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PART OF THE Summer Reading ISSUE

‘There was a wealth of work to be inspired by, and yet I think the true inspiration was the real Scottish wilderness.’

The Fairy Song by Janis Mackay is a beautiful story illustrated beautifully by Ruchi Mhasane. BooksfromScotland got in touch with Ruchi to talk more about how the book’s visuals came together.

 

The Fairy Song
By Janis Mackay and Ruchi Mhasane
Published by Floris Books

 

Can you tell us a bit about your approach to illustrating a picture book?

I begin by reading the manuscript several times over a few days, to really get to the heart of the story and to pick up things I may have missed during the first reading. Then it’s about seeing the book in entirety and experimenting with how the images will sit on each page. As I begin drawing, the characters, colours and places slowly get clearer as I go along. Then I use all of these experiments to create the actual finished artwork.

 

What does a typical day look like for you when you’re working on a picture book?

Oh, every day is quite different! I usually work in daylight, especially when I’m working with colours, so I’m at my desk in the mornings and afternoons and I try to wrap up by tea time before the light begins to change. There are days when I don’t produce anything good even after trying for hours, and there are other days when I get into the rhythm easily and am very productive. It’s quite the rollercoaster!

In the pencils stage, I’m drawing on sheets of paper, using a lightbox to try different things, and scanning in work to check it on the page. In the painting stage, I’m tracing, stretching watercolour paper onto the board, mixing paints, and actually painting. When all is done and scanned, I’m cleaning up, correcting and editing work digitally to go into the book.

 

What is your illustration workspace like?

I have a fairly bright room with a balcony, some plants, a bookshelf with my favourite picture-books, a cupboard for art materials and a work table and chair.

 

What was your favourite scene to illustrate in The Fairy Song?

That’s hard to pick; the whole story was so magical! I have to say the one where Rose discovers the mound and the music coming from it!

What was the most challenging part of illustrating The Fairy Song?

The busy scenes with fairies flying around over the page. There was so much happening there, it was hard to know how to manage the colours. But I enjoyed the process a lot.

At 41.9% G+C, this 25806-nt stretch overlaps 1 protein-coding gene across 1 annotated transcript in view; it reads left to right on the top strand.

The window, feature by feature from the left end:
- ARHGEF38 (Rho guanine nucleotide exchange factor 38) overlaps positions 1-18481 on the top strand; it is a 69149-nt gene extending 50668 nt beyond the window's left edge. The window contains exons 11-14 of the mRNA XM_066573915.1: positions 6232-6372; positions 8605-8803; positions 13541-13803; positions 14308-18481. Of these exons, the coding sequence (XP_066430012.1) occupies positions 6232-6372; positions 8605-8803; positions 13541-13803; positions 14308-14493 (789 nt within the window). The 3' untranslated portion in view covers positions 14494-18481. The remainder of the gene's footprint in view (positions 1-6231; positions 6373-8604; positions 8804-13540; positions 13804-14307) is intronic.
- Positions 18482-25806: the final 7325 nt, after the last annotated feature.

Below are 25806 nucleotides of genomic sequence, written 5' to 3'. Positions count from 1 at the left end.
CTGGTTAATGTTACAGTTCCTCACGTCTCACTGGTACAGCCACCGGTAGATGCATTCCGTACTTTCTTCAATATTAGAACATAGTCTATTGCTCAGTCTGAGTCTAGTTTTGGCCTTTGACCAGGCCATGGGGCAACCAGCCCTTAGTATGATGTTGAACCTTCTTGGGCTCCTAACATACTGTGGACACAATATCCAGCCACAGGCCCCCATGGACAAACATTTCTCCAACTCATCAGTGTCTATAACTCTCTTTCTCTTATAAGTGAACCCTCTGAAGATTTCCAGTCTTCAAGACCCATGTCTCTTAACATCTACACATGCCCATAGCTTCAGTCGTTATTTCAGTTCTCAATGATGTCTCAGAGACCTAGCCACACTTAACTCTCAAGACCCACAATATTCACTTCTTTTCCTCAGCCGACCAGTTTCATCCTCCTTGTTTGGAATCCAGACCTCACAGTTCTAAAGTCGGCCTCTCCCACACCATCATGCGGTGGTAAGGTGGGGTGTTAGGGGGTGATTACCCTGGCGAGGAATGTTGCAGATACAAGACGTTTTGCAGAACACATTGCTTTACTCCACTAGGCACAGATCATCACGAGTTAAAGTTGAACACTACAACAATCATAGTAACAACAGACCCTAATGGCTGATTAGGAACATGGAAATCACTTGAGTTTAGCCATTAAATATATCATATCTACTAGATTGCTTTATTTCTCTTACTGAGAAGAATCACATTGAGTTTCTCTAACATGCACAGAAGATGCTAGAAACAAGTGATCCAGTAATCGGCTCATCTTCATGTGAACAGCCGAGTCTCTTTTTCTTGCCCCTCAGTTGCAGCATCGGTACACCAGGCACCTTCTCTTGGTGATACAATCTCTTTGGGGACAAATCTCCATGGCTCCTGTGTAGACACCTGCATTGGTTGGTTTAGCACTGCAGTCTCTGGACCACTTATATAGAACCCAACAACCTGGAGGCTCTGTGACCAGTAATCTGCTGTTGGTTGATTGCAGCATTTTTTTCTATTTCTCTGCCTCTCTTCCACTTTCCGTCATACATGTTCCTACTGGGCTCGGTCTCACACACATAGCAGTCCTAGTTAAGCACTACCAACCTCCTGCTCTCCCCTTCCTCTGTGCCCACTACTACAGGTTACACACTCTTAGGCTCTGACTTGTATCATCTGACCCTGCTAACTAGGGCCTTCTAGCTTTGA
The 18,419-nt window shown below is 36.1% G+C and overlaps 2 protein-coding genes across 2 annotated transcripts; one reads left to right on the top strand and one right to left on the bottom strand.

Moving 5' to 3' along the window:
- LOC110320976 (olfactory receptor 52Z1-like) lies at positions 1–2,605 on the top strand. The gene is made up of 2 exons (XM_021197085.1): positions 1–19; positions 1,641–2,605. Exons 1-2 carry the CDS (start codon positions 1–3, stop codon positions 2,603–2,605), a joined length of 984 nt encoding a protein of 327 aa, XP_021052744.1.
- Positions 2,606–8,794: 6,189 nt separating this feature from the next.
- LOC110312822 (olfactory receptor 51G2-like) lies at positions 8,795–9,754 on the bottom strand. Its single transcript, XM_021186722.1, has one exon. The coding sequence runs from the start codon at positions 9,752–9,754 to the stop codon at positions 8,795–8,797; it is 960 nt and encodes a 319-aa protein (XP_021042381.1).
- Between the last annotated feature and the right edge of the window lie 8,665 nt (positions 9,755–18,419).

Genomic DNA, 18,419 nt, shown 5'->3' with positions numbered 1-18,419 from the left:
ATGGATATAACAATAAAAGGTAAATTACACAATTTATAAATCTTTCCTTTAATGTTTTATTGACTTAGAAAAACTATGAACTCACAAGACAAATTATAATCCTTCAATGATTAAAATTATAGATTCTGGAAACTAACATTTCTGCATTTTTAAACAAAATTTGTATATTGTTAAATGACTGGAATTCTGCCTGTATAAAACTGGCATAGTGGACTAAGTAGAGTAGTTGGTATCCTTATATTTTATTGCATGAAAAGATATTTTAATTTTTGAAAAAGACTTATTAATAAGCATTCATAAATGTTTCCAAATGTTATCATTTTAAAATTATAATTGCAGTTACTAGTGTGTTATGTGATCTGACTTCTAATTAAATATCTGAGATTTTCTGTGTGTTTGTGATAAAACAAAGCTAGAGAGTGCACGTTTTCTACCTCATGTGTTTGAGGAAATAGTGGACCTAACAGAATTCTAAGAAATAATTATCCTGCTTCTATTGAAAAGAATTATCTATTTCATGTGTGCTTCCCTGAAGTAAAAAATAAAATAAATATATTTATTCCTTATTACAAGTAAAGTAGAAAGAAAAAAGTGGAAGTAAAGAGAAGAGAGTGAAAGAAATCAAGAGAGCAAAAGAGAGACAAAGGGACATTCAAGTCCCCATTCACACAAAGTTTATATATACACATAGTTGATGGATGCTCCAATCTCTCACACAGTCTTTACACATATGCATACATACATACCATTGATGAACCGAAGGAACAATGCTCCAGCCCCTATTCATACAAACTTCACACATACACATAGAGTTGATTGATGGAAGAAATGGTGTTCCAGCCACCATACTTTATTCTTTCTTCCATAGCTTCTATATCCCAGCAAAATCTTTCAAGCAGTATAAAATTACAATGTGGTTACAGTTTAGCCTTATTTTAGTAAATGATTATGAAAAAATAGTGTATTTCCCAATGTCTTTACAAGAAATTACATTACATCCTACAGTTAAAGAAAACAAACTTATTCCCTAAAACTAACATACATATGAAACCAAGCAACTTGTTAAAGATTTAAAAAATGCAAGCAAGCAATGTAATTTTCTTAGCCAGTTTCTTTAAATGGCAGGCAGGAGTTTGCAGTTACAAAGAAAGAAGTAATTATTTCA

Where did you get your inspiration for the characters in The Fairy Song?

Well, the team at Floris had thought deeply about the characters and Leah really helped flesh out the characters in my mind, especially Rose and her family and the world they’d live in; their home, clothing and surroundings. She helped me with very beautiful pictures and references.

But this is actually a perfect question to follow the last one, because it has to do with the fairy characters as well. The moment I first heard about this book, I thought of Cicely Mary Barker’s classic flower fairy illustrations, I had enjoyed them immensely as a child. When I mentioned flower fairies to my friends, they sent me these beautiful old illustrations by Walter Crane, Elisabeth Ivanovsky, Ernst Kreidolf, Elsa Beskow, Elizabeth Gordon and artwork from the Spiderwick Chronicles.

So there was a wealth of work to be inspired by, and yet I think the true inspiration was the real Scottish wilderness (which I could only experience through pictures), and the actual flowers that I spent a lot of time admiring.

 

What made you realise you wanted to be an illustrator?

Hmm, I never really thought about wanting to be an illustrator, I think, I just stumbled into being one! I come from a family of artists, so I’ve drawn all my life. Perhaps it turned into a conscious choice when I began to study art formally, and my love for books and children seems to have brought me here!

 

What is your favourite thing to draw?

Children and babies! But nature is a close second, especially in the context of magic and wonder!

 

If you could be a flower fairy like the ones in the book, which flower would you be?

Ah, that’s a lovely question. I think I’d be something small and simple; perhaps a buttercup? I also loved the twinflowers, but I would need a twin, won’t I? Let’s go with a buttercup, yellow could work for me!

 

The Fairy Song by Janis Mackay and Ruchi Mhasane is published by Floris Books, priced £7.99.

You can watch Janis Mackay taking part in BooksfromScotland’s Scottish Book Long Weekend over on the Publishing Scotland’s YouTube channel here.

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